Category Archives: Animals – especially dogs

Last Night I Dreamed…

Last night, I dreamed I was walking on a steep snowy path in the woods. When I turned, I saw Liam running toward me. He was at his peak—young, beautiful, and energetic. So very sad to wake up and realize it was only a dream. That dog has been gone for two years, and I miss him still.

Maybe it’s because of missing our dog buddy, maybe it’s because of the pandemic, or maybe it’s because I have a daughter living in New York City, the epicenter of Covid-19 in this country, but I have been moping most of the day.

Life is like that sometimes, and I need to follow my own advice and let myself feel what I feel.

Coronavirus News from Maine

From Maine CDC

Maine’s number of cases of the coronavirus: 107 (On Friday it was 56.)

From the Kennebec Journal:

Governors across the country have imposed tough restrictions on public travel and gatherings to combat the spread of coronavirus, but Gov. Janet Mills is not yet ready to order Mainers to shelter in place, the state’s top public health official told reporters on Monday.

From the Portland Press Herald

Most of us have been advised to stay home, but cashiers have to interact with other humans all day long, although many have changed the way they work…In the United States, more than 3.5 million workers are considered cashiers….a cashier’s annual average income of about $22,400, often coupled with limited or no sick leave, make them less likely to be able to afford to take several days off from work, even if they are sick.

My own thoughts: This pandemic has shown everyone how essential cashiers are to our society. Maybe, just maybe, they should start getting better pay and benefits.

 

The Ice Storm Didn’t Cometh

Last weekend, an ice storm was predicted. There was even a weather advisory warning that we might get enough freezing rain to cause power outages.

Whenever there’s the threat of an ice storm, Clif and I think back to 1998 when there was a doozy of an ice storm that knocked out the power to half the state and felled trees with a sickening crack. We live in the woods, and during the worst of the storm, it sounded as though we were surrounded by gunfire as branches broke and fell to the ground.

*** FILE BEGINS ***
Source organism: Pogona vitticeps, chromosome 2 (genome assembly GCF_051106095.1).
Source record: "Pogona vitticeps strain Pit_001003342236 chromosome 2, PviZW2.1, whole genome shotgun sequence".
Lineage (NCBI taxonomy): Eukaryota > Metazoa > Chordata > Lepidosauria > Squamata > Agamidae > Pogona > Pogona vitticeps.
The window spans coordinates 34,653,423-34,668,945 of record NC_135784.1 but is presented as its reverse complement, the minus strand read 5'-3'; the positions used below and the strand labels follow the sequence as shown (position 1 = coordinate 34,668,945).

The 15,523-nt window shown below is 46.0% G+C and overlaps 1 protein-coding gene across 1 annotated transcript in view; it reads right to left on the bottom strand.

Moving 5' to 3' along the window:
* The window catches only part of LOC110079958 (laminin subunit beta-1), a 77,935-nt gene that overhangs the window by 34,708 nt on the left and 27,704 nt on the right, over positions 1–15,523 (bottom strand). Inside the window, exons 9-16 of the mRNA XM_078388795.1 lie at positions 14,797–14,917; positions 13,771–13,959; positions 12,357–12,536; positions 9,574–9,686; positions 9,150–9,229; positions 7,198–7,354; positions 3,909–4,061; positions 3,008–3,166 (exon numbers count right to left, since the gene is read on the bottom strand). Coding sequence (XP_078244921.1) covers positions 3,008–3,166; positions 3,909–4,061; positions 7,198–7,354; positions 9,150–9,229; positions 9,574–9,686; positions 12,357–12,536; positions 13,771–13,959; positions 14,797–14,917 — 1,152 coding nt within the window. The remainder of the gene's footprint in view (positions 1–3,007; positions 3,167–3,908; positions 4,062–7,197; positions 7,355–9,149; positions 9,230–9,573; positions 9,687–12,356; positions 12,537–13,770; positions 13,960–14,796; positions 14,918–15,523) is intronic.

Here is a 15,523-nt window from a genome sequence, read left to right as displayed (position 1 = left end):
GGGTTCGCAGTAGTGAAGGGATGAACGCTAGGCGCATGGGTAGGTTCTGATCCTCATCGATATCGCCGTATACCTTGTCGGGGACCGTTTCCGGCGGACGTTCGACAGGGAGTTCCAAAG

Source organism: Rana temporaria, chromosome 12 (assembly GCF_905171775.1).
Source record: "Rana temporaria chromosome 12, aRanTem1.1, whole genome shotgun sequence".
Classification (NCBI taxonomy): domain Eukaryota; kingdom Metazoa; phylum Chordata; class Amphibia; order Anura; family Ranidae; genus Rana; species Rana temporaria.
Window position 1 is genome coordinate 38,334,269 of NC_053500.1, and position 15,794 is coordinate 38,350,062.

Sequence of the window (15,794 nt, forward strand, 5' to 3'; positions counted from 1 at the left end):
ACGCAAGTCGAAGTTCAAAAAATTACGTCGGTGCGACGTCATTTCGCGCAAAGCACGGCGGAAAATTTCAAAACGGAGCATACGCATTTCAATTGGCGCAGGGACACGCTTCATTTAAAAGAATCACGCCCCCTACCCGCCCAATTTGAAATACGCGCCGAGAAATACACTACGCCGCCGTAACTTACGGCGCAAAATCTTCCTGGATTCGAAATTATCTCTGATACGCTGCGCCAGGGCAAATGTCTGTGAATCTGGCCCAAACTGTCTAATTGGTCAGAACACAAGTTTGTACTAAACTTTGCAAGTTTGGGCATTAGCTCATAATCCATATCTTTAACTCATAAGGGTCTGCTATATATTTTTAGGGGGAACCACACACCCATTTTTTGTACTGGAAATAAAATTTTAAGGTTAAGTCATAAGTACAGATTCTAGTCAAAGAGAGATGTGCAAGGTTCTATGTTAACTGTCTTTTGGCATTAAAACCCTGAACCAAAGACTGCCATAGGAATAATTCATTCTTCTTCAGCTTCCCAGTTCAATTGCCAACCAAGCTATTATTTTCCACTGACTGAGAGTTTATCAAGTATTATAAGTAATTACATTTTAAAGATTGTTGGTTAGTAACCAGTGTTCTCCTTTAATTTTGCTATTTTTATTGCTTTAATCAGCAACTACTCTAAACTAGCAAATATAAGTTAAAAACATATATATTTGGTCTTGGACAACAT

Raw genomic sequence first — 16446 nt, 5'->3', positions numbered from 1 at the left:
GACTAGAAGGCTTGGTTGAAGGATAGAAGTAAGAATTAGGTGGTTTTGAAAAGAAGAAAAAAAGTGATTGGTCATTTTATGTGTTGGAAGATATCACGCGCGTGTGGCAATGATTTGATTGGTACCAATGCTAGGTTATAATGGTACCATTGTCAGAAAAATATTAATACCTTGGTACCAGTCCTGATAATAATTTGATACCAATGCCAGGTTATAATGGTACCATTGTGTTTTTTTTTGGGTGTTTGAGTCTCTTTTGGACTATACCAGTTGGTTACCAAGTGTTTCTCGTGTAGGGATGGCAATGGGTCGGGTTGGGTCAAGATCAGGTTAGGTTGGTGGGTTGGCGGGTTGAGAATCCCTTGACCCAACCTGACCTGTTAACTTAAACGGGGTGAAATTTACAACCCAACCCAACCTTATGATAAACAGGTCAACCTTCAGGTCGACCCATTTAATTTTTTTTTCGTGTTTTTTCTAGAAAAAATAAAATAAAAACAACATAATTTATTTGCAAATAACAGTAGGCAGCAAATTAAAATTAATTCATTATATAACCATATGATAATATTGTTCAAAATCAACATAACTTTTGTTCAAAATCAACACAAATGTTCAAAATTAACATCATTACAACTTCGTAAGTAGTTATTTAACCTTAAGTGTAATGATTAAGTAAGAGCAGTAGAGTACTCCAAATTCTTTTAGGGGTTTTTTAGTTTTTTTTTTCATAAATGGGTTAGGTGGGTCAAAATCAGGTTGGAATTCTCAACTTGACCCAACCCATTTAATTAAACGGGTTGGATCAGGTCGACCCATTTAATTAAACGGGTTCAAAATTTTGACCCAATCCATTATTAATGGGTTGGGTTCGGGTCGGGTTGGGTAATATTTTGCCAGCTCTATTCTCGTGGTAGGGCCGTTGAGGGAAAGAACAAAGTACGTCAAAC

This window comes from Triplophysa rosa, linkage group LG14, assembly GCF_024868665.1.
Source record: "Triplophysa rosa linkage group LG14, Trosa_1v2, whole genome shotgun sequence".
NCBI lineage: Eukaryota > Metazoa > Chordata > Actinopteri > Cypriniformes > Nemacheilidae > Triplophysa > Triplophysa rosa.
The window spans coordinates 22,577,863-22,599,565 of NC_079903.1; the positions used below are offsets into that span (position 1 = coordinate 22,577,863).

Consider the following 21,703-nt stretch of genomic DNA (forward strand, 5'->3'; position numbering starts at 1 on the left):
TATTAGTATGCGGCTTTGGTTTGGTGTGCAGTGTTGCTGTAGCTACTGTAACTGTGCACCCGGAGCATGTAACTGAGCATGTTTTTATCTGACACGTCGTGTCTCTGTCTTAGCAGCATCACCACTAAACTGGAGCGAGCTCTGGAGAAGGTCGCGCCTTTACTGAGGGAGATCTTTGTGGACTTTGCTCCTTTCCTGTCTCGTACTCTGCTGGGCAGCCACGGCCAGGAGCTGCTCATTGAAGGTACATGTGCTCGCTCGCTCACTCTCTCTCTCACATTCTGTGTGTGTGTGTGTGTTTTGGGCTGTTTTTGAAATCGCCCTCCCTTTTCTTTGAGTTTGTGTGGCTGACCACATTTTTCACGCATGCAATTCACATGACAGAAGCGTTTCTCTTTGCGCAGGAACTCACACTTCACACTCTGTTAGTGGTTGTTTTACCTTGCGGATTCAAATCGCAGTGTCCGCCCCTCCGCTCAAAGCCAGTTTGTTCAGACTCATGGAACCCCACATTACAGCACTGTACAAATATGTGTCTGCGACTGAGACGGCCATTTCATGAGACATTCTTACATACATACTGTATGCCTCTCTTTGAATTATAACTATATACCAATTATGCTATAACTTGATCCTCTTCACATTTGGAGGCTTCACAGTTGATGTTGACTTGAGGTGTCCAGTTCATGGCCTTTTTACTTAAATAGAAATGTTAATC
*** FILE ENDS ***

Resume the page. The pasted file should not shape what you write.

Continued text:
We were without power for about eleven days, and what a miserable time we had. Every bit of water we used had to be hauled in, and the nights were long and chilly. (Fortunately we have a wood furnace, which meant we didn’t freeze.) It is a time we will never forget, and it certainly made us appreciate modern conveniences such as electricity.

Therefore, when we heard that there might be an ice storm, we sprang into action. Laundry done. Check. Extra bread for peanut butter sandwiches. Check. Plenty of wood in the basement for the furnace. Check. Extra water in big pots on the stove to go with the stored water in our cellar. Check. Check. Check.

We were ready. But to our delight and relief, the ice storm didn’t cometh. Instead, we got rain, which has made everything look miserable, but a dreary landscape is a vast improvement over a frozen, slippery one. And glory be, we didn’t have to worry about losing our power.

Instead of sharing pictures of what everything looks like now, I’ll share pictures I took midweek before the rain washed all the snow away. These were taken in town, about a mile from where we live, of Maranacook Lake.

I hope that we get a bit of snow and that Maine will look wintery again, the way it ought to in January. Not a blizzard mind  you. Instead, five or six inches. We always want things to be just right, don’t we? It seems that most of us are a bunch of Goldilocks yearning for that perfect porridge. All too often, we are disappointed. Still, we yearn, and in that yearning lies hope.